There’s a war in Iraq, but that had little bearing last night on many movie and TV stars. They turned out in force for DreamWorks’s bash at the Beverly Hills Hotel to benefit the Motion Picture Fund.
This first-time-ever gala was put together by DreamWorks honcho Jeffrey Katzenberg, who summoned as many A-list stars as he could find. While studios and talent agencies forked over big bucks for the tickets, the stars got the seats and the goodies. In fact, each star was given a pair of Reebok shoes with a value of around $250. According to the Reebok workers at the party these are shoes you can’t buy in the U.S. -- they’re fancier and only available in Europe.
So imagine this sight of wealthy stars carting away their goodies and waiting under the carport at the Beverly Hills Hotel for their limos, SUVs, and Mercedes' to be rounded up. Among them: Brad Pitt and Jennifer Aniston, David Schwimmer, Billy Crystal, Christopher Walken, Michael Caine, Tom Arnold, Sally Field, Blythe Danner, Steven Spielberg, producer Saul Zaentz, Jennifer Love Hewitt, Brendan Fraser, Michael Douglas, Catherine Zeta Jones, Catherine Keener, Dermot Mulroney, Alessandra Nivola, Ray Liotta, Paramount honcho Jon Goldwyn, writer/director brothers Chris and Paul Weitz, Heather Graham, Melissa Etheridge, Renee Zellweger, Miguel Ferrer, Julia Ormond, producer Steve Tisch, and ER star Goran Visjnic.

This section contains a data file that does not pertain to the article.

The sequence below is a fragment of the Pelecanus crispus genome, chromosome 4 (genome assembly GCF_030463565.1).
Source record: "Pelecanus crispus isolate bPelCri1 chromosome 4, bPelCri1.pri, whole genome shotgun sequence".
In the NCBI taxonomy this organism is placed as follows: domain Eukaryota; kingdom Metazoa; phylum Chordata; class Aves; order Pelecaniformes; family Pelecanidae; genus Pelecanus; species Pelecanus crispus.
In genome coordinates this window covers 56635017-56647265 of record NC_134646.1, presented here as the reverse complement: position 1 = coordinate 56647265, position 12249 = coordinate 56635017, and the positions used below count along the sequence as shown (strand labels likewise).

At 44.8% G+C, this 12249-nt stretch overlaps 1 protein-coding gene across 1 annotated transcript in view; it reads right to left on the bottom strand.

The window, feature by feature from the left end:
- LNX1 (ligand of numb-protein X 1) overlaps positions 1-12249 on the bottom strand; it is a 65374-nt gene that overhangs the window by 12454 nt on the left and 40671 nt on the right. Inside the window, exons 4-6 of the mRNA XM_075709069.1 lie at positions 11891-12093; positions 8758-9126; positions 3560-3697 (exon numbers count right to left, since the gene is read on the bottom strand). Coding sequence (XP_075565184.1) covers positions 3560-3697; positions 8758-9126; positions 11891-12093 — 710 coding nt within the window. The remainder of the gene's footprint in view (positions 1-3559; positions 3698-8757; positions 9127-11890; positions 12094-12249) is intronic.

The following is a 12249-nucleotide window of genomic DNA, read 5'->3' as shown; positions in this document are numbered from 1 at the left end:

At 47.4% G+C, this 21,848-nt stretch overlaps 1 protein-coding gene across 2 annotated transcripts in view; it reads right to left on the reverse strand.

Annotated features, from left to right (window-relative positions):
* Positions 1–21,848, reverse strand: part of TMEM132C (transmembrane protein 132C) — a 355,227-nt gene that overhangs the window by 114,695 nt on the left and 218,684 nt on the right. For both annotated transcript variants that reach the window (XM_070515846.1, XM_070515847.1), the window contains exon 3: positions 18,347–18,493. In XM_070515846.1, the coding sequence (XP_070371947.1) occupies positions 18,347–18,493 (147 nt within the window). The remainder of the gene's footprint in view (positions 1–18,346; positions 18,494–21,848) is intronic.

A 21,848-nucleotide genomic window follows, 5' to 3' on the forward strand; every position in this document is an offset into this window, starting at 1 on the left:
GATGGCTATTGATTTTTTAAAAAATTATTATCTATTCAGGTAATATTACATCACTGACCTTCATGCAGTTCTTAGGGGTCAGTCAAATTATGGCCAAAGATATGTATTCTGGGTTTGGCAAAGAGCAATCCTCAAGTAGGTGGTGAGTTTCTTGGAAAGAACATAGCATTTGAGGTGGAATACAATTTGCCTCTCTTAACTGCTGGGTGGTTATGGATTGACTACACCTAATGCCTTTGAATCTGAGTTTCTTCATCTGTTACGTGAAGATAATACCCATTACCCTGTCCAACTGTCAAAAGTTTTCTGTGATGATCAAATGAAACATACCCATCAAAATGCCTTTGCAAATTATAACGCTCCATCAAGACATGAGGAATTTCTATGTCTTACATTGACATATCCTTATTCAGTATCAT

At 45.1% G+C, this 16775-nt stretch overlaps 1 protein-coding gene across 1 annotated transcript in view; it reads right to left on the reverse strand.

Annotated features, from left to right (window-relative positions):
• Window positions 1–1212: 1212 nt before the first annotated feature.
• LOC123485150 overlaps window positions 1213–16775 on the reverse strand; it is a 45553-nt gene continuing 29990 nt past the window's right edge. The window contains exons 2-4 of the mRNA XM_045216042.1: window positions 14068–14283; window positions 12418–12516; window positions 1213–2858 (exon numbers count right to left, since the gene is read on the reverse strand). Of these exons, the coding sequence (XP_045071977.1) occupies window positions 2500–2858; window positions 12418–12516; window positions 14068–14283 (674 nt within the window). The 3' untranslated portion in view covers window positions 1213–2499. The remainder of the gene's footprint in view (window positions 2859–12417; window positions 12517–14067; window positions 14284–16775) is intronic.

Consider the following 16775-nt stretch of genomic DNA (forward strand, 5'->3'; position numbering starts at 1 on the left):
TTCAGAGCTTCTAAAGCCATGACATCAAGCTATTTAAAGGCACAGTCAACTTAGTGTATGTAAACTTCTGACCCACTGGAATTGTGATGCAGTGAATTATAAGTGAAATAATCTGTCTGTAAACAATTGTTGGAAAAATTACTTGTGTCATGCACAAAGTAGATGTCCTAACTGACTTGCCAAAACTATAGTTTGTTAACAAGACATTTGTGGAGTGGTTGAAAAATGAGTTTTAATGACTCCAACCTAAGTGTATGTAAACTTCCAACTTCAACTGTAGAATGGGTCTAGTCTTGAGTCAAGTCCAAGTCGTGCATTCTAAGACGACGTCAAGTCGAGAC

Mind you, the press was not invited to watch this event or participate in it. But Variety editor-in-chief Peter Bart was there, new Reeboks in hand.
Meanwhile, in the Polo Lounge, I dined with fellow reporters Frank DiGiacomo of the New York Observer, Ben Widdicombe of the Daily News, and Baz Bamigboye of the London Daily Mail. What fun we had watching this group as they slinked by!